How Will NCAA Conference Realignment Affect College Hoops?

Dino NicandrosAnalyst IJune 4, 2010

OKLAHOMA CITY - MARCH 20:  Head coach Bill Self of the Kansas Jayhawks reacts against the Northern Iowa Panthers during the second round of the 2010 NCAA men's basketball tournament at Ford Center on March 20, 2010 in Oklahoma City, Oklahoma.  (Photo by Ronald Martinez/Getty Images)
Ronald Martinez/Getty Images

The rumblings surrounding a massive overhaul of the college football landscape continued today. 

With conference meetings being held this week, all eyes have been on the Big 12 and comissioner Dan Beebe following a report that the Pac-10 was preparing to offer membership to Texas, Texas A&M, Oklahoma, Oklahoma State, Texas Tech, and Colorado in the coming days.

As a result of the proposed merger, the new Pac-"16" would feature two eight-team divisions, one comprised of Arizona, Arizona State, and the six Big 12 schools. The other would consist of the remaining Pac-10 schools.

While nothing is set in stone at this point, this appears to be the most valid scenario of all the the rumored configurations.

The Pac-10 hasn't been the only news maker in terms of expansion talks.

Since February, it has been said that the Big Ten has been attempting to court Texas and some of its Big 12 counterparts, though nothing has been confirmed on this front.

While any one of these new formats would greatly affect college football, it seems no one is concerned with another crucial element of college athletic programs: basketball.

There is no arguing that football is king, and in the end, it will likely dictate how the new formatting will pan out due to television contracts and the large amount of money involved.

However, on the basketball front, we could see some major chaos.

Let's examine some of the more likly scenarios:


Pac-10 gets Texas, Oklahoma, and other Big 12 schools

All of a sudden there is a huge power shift to the west coast.

Assuming UCLA returns to prominence and USC dosn't get completely decimated by the forthcoming NCAA report, the Pac-10 could become the ultimate college basketball conference.

Texas, UCLA, A&M, USC, Washington, Oklahoma State, Oklahoma, Arizona and Stanford are all tournament-capable teams. Texas Tech and Colorado aren't far behind, either.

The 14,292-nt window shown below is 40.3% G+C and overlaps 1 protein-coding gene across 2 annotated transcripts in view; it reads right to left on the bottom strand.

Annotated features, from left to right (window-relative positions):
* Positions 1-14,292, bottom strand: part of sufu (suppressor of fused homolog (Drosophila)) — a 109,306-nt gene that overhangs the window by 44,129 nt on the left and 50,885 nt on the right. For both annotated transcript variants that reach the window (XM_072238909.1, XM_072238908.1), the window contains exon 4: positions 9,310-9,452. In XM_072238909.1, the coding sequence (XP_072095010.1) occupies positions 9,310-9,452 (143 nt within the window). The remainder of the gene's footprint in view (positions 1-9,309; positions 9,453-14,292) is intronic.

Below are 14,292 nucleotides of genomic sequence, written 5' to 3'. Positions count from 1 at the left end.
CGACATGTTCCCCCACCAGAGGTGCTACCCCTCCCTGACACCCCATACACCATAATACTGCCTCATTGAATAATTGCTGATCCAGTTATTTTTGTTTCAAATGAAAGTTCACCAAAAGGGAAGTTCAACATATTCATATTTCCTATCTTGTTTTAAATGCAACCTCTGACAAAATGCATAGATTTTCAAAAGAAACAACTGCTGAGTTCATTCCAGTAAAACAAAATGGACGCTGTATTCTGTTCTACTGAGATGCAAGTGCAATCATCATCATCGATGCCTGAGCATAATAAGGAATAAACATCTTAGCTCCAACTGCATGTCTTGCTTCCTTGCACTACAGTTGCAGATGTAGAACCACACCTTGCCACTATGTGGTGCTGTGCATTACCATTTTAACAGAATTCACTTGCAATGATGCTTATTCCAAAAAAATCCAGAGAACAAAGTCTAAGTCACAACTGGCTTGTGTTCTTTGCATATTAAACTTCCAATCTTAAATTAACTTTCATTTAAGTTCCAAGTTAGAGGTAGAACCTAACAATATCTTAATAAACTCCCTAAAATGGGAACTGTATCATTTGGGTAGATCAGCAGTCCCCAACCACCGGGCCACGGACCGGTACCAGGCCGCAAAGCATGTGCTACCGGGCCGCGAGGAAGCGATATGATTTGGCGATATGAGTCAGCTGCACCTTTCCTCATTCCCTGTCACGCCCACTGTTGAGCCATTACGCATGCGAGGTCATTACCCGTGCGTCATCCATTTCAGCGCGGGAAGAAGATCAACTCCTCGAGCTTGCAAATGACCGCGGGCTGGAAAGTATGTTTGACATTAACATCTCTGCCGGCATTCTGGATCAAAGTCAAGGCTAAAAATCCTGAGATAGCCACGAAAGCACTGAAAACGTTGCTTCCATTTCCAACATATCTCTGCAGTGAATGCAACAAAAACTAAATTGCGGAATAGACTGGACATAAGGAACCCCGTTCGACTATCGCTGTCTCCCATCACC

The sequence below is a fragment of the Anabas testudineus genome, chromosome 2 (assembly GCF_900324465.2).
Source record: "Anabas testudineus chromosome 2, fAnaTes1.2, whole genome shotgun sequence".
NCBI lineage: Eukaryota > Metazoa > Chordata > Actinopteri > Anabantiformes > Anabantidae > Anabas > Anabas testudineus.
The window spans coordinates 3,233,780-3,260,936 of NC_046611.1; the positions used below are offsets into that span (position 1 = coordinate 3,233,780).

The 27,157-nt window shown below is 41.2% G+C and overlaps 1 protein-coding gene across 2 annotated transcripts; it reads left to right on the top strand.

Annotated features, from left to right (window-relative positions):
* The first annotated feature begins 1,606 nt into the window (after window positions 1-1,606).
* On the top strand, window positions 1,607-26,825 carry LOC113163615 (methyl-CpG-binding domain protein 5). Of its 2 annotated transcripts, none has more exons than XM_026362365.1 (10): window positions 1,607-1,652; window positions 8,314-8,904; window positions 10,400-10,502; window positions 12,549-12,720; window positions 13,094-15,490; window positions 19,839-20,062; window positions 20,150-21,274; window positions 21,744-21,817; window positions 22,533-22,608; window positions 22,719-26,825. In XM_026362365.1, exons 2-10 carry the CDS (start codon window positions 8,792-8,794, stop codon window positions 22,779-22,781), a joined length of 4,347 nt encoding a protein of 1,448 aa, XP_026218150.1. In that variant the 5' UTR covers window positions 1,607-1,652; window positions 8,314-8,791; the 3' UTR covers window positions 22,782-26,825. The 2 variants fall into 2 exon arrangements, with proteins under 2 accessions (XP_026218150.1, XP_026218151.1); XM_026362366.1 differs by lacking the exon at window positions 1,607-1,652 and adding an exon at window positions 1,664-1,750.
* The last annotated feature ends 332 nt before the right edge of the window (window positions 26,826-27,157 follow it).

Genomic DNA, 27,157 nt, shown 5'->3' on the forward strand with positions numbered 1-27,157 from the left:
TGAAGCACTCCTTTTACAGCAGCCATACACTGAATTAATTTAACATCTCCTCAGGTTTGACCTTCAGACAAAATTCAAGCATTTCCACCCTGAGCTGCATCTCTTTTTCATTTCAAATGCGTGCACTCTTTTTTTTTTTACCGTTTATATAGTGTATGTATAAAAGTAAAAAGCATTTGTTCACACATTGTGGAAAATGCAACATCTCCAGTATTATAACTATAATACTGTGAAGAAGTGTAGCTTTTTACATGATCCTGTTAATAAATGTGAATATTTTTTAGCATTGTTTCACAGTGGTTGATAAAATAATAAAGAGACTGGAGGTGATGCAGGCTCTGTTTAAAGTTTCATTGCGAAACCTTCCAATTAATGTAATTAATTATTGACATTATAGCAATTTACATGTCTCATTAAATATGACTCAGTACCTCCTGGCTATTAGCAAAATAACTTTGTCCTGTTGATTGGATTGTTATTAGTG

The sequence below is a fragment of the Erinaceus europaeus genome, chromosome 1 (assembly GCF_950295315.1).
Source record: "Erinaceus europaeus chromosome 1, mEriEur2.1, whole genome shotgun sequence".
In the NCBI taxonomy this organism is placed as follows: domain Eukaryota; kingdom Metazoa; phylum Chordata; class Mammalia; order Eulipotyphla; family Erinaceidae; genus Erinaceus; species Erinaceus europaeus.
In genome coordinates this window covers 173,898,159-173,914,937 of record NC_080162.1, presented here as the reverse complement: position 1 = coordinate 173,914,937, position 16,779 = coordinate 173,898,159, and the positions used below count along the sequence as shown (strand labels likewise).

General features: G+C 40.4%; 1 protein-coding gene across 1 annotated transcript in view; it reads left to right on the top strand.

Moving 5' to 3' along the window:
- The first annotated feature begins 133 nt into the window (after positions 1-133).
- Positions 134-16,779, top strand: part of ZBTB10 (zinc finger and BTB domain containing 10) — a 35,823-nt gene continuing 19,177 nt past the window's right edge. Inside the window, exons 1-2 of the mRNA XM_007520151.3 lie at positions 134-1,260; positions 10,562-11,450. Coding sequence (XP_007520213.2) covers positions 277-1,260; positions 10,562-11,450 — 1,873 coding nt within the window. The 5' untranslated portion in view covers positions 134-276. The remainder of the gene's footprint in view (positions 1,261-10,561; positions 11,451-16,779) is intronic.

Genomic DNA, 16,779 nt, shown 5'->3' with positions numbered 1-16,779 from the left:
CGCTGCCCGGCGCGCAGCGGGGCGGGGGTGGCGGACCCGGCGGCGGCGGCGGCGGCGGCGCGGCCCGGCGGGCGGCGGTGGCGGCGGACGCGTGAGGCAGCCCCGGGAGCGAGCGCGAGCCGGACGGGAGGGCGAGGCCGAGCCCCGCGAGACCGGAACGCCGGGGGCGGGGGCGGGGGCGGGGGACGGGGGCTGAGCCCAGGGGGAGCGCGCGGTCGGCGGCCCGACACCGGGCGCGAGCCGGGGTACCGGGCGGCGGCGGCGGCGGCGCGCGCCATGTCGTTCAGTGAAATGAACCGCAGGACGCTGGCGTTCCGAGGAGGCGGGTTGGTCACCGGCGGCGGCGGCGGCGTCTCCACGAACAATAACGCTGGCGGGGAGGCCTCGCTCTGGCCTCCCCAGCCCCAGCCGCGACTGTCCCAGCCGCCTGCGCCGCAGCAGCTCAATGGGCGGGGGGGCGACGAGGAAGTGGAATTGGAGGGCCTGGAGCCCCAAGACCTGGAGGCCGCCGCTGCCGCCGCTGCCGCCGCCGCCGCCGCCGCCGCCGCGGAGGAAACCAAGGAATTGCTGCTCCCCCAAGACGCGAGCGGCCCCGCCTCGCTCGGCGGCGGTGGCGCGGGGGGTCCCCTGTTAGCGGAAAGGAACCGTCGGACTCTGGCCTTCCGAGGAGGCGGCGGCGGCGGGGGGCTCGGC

The potential is there for a whopping NINE tournament bids. That's insane.

With the decimation of the Big 12 conference, you're left with the Pac-10, Big East, Big Ten, and the ACC as the only four relevant conferences in the nation (Kentucky will remain relevant in the SEC of course).


Big Ten grabs Texas, Texas A&M, Missouri, and Nebraska

Much like the above scenario, there would be a huge power swing to the north.

Adding the consistently good Longhorns and up-and-comers A&M and Mizzou to a crop of teams that include Ohio State, Michigan State, and Wisconsin, could make the Big Ten the conference to beat.

There would be some serious primetime action if Texas got together with Ohio State and Michigan State a few times a year.  Talk about a ratings boost, and lord knows the Big Ten needs a pick-me-up.


What the heck happens to Kansas, Kansas St, and Baylor?

All this talk about new "super-conferences" isn't without its drawbacks.

While relatively quiet on the football front, Kansas, Kansas St, and more recently Baylor, all make some serious noise on the hardwood.

Bill Self's Kansas team is a good bet to get to the national championship every year, while Kansas St. and Baylor have proved they can play with, and beat, anyone in the country.

How do they get rewarded for their incredible success? Thrown out on their butts while the powerful football programs go wherever they please.

Because of their irrelevance in football, Kansas and company now sit in a lifeless void without a conference should one of the above(or any other) moves take place.

This seems unfair to me, so it likely won't sit well with fans in the state of Kansas and little Waco, Texas.

The ADs should seriously consider all aspects of their programs before they decide to rip the collegiate athletic world apart.  Football is the money maker, but there is some serious pride and tradition on the line.